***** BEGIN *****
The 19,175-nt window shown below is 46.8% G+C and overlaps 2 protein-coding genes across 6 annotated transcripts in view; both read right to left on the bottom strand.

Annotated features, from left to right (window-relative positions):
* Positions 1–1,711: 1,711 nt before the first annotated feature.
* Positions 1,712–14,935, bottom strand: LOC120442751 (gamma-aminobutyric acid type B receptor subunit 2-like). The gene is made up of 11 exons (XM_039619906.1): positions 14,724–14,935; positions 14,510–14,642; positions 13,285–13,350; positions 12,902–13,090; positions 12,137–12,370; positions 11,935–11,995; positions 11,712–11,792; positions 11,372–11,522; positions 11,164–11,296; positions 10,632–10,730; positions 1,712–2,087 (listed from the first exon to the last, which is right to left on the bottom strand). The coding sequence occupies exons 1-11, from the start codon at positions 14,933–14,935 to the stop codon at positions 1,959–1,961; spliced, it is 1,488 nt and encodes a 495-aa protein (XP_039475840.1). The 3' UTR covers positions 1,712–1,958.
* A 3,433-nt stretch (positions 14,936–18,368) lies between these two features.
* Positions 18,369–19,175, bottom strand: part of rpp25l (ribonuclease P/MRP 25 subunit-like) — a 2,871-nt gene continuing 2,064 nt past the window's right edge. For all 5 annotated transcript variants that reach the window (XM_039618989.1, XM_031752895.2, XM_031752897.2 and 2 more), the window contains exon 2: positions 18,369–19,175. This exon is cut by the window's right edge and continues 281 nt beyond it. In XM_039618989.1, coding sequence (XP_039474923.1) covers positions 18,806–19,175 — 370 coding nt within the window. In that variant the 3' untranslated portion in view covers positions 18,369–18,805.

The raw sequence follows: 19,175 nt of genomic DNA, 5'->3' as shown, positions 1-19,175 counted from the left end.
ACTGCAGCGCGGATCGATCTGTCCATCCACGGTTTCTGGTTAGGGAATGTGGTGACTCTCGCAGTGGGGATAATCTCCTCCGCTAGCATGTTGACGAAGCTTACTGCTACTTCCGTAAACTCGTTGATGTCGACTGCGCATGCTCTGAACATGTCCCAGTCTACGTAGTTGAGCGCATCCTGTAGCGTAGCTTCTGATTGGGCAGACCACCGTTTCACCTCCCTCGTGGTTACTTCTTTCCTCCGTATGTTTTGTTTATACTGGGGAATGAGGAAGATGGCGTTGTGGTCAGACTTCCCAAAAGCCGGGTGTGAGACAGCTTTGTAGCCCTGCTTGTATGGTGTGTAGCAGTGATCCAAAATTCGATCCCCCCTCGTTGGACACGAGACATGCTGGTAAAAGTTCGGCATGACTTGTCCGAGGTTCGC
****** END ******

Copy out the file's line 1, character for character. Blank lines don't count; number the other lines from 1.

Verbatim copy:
The 19,175-nt window shown below is 46.8% G+C and overlaps 2 protein-coding genes across 6 annotated transcripts in view; both read right to left on the bottom strand.